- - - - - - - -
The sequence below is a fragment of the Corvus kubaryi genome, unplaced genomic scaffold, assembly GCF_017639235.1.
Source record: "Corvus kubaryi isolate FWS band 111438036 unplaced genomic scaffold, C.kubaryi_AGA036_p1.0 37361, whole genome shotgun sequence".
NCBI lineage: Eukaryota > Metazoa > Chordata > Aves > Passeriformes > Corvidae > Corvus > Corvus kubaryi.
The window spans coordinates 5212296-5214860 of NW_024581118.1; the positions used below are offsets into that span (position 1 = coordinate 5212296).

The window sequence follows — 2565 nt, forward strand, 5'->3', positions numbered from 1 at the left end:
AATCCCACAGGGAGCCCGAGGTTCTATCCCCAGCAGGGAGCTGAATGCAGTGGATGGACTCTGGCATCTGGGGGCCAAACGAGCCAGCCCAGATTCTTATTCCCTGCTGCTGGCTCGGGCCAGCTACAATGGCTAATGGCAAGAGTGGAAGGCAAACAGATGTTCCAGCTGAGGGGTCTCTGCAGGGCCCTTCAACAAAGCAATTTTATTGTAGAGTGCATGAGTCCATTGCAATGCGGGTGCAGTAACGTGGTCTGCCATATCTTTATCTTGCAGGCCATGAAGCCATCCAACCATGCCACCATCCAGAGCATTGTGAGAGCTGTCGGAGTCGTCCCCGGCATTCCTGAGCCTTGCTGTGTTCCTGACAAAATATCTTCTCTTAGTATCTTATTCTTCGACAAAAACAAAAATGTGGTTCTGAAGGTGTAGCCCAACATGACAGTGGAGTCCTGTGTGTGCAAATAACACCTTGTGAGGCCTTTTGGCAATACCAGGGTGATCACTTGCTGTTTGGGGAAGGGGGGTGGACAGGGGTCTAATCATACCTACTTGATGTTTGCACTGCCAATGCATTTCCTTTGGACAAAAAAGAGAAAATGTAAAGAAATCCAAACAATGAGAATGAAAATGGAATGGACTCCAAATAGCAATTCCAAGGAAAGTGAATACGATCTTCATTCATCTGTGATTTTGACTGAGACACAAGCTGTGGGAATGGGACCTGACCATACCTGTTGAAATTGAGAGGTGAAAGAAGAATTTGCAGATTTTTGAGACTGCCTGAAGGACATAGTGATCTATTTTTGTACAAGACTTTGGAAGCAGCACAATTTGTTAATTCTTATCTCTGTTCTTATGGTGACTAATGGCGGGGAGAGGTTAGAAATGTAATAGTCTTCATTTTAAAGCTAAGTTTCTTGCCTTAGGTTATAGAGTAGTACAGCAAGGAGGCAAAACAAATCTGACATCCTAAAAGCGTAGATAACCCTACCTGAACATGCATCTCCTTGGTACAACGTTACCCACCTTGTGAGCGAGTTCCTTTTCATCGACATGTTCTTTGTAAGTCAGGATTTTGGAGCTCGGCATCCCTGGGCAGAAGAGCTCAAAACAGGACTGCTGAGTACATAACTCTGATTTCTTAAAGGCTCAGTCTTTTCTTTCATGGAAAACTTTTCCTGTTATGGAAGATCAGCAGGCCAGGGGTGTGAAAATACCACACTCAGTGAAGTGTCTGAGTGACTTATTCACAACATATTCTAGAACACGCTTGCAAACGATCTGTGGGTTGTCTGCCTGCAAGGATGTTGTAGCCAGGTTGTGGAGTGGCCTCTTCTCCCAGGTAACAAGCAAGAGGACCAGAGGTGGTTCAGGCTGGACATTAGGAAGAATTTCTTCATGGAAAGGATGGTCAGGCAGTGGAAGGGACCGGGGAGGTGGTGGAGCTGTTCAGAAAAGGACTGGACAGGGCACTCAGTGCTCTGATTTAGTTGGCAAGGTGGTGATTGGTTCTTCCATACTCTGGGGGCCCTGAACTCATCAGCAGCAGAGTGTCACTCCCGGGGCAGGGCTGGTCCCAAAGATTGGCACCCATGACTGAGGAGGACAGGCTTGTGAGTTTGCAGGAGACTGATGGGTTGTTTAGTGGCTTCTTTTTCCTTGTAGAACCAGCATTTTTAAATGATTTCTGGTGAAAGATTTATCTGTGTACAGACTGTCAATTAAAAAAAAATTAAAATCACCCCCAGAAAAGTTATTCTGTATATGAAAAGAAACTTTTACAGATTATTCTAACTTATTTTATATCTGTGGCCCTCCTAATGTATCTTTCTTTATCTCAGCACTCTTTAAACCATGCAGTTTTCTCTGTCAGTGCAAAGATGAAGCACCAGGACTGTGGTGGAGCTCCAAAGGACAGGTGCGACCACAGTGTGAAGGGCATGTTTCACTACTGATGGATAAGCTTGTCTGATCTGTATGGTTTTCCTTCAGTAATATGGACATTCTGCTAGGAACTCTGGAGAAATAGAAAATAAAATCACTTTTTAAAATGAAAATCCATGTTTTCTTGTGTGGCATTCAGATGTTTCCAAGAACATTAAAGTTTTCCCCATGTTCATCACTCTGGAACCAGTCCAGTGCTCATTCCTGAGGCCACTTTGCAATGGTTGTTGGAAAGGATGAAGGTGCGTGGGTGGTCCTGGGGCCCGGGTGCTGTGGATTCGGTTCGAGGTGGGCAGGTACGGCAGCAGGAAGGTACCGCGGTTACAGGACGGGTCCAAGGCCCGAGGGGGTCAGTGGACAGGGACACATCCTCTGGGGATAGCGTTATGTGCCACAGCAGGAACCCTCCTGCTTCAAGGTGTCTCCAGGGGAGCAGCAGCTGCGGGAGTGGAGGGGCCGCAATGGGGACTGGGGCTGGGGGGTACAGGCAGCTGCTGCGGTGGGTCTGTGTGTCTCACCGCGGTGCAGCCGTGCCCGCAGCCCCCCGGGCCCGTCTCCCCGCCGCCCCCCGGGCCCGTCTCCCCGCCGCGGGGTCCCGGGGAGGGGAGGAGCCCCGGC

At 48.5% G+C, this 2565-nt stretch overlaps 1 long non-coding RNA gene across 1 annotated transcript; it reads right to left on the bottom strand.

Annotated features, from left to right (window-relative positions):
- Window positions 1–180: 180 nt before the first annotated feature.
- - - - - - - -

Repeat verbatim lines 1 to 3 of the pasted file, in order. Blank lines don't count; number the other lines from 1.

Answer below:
The sequence below is a fragment of the Corvus kubaryi genome, unplaced genomic scaffold, assembly GCF_017639235.1.
Source record: "Corvus kubaryi isolate FWS band 111438036 unplaced genomic scaffold, C.kubaryi_AGA036_p1.0 37361, whole genome shotgun sequence".
NCBI lineage: Eukaryota > Metazoa > Chordata > Aves > Passeriformes > Corvidae > Corvus > Corvus kubaryi.